by: Dan Howard
Thanks to Santa, I can now heat my home for the next couple of winters. With the announcement of who, if any, will be inducted this summer into Baseball’s Hall of Fame days away (Jan. 9), I wish to opine about the antiquated system inductees are elected.
This year is the 40th season iconic Reds broadcaster Marty Brennaman will spend behind the microphone, 2013 will also be the 64th season for Dodgers broadcaster Vin Scully. How many Hall of Fame votes do they get? NONE! That goes for any team’s broadcaster - no votes. Even the man I feel would be an outstanding commissioner, Bob Costas, has no vote. Why? Because it’s the writers who decide who gets in and who doesn’t.
From the National Baseball Hall of Fame website:
Electors: Only active and honorary members of the Baseball Writers' Association of America, who have been active baseball writers for at least ten (10) years, shall be eligible to vote. They must have been active as baseball writers and members of the Association for a period beginning at least ten (10) years prior to the date of election in which they are voting.
From the BBWAA website:
Why don’t broadcasters or former players get to vote for the Hall of Fame? The board of directors at the Hall of Fame is responsible for choosing the best way to select honorees. Currently, they have decided that the BBWAA is the body best-suited to vote, but the Hall of Fame board is free to make changes as it sees fit. The BBWAA selects players, not managers, executives or umpires. They are chosen by the Veterans’ Committee.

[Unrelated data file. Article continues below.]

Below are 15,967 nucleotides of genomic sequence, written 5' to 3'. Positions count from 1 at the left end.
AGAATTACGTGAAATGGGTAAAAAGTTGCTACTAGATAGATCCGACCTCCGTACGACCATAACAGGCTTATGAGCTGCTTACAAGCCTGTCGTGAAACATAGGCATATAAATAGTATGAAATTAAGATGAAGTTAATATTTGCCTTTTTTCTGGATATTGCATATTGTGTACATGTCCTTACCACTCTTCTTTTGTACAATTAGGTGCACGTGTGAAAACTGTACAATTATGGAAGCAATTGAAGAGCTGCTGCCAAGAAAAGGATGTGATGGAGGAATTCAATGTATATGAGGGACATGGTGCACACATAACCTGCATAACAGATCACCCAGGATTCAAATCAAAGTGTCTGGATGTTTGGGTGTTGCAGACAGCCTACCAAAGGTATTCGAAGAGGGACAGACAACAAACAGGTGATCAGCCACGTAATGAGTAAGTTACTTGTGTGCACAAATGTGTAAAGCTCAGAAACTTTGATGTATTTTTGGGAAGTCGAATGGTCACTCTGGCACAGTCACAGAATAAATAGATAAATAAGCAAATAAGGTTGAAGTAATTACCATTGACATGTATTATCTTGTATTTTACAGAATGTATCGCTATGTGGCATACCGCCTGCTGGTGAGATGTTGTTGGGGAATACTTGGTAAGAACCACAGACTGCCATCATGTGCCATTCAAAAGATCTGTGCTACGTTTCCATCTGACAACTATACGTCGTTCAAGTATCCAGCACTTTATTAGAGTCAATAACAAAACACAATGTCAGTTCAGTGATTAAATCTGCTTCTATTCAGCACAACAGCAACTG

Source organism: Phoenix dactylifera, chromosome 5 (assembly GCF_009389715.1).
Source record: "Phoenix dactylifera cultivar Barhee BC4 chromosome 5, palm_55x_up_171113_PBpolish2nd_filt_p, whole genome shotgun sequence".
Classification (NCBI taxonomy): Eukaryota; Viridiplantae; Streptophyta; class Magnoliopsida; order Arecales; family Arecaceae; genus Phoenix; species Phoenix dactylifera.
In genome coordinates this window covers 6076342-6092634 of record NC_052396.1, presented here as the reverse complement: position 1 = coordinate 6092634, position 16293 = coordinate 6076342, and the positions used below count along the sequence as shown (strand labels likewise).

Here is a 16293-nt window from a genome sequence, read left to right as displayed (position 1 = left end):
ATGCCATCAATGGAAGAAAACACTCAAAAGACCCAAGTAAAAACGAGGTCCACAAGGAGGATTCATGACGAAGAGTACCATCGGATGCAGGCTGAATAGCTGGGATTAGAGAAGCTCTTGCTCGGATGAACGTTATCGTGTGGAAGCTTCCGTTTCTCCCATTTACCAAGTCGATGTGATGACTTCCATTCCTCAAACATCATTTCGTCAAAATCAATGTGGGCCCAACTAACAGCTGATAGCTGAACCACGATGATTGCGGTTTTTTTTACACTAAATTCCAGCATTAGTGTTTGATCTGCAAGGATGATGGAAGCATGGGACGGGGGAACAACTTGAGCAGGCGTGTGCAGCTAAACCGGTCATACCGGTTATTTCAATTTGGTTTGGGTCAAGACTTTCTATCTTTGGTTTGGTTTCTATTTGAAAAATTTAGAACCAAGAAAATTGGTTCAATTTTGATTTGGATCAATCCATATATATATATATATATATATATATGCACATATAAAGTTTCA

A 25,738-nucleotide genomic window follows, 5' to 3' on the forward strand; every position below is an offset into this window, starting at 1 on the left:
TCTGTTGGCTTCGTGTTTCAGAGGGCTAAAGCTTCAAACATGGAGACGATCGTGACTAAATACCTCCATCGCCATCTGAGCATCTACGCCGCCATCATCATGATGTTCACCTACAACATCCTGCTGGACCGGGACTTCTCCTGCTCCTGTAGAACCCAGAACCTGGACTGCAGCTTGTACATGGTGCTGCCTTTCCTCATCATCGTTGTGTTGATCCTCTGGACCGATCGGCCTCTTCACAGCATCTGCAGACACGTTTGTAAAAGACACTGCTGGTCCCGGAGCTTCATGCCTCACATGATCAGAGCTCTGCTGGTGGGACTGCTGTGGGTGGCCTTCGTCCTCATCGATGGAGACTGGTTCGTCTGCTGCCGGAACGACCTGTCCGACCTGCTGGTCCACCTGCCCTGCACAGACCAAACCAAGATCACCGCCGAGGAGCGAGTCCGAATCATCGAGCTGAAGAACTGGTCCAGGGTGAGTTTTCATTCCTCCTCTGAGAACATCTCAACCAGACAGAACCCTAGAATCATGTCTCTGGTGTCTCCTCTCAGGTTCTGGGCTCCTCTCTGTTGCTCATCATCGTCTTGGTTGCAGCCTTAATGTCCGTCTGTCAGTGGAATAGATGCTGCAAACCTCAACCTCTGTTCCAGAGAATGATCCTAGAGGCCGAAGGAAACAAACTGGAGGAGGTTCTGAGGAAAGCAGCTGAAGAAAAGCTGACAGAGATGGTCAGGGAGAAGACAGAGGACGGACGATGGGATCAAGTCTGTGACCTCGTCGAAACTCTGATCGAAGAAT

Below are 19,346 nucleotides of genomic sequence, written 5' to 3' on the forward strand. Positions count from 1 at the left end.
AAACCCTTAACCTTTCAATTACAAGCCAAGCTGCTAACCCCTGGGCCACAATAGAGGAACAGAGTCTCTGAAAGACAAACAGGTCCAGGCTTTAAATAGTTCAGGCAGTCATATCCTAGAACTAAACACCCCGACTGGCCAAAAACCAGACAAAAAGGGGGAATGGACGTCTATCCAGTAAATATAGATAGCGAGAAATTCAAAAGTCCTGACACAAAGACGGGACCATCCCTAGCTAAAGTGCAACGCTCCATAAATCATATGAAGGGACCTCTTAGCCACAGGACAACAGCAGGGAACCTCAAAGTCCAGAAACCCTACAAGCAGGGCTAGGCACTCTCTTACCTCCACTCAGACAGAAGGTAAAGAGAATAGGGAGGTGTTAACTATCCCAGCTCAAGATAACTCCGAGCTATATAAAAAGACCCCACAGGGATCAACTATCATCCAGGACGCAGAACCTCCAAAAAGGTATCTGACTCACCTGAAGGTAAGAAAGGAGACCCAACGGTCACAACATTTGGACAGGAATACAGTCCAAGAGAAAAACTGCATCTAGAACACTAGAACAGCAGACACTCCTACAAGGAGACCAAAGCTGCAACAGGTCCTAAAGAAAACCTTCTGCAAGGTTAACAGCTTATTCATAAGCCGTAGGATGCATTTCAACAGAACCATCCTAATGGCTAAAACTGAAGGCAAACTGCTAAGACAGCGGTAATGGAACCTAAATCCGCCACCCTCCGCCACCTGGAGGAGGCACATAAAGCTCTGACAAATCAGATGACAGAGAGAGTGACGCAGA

Don’t you think it’s time for a change? This system has been in place since Grantland Rice, Hugh Fullerton and Ring Lardner were hopping trains going from city to city covering baseball for the newspapers they worked for. In 1936, when H.O.F. voting began, it was a great system; the Golden Age of Radio was just beginning and the first televised baseball game was three years away.
Don’t misunderstand me, I feel baseball writers do a tremendous job selecting those to enter the Hall. Hal McCoy, in my opinion, has no equal. I strongly feel it’s time that the Hall of Fame desegregates the writer’s fraternity to include radio and television broadcasters too. Just imagine, with over 100 seasons of combined broadcasting experience, Brennaman and Scully have seen some of the greatest players in baseball history, shouldn’t they or any baseball broadcaster have a say in who gets into the
Baseball Hall of Fame?
You can find Dan on Twitter @DaHermit16.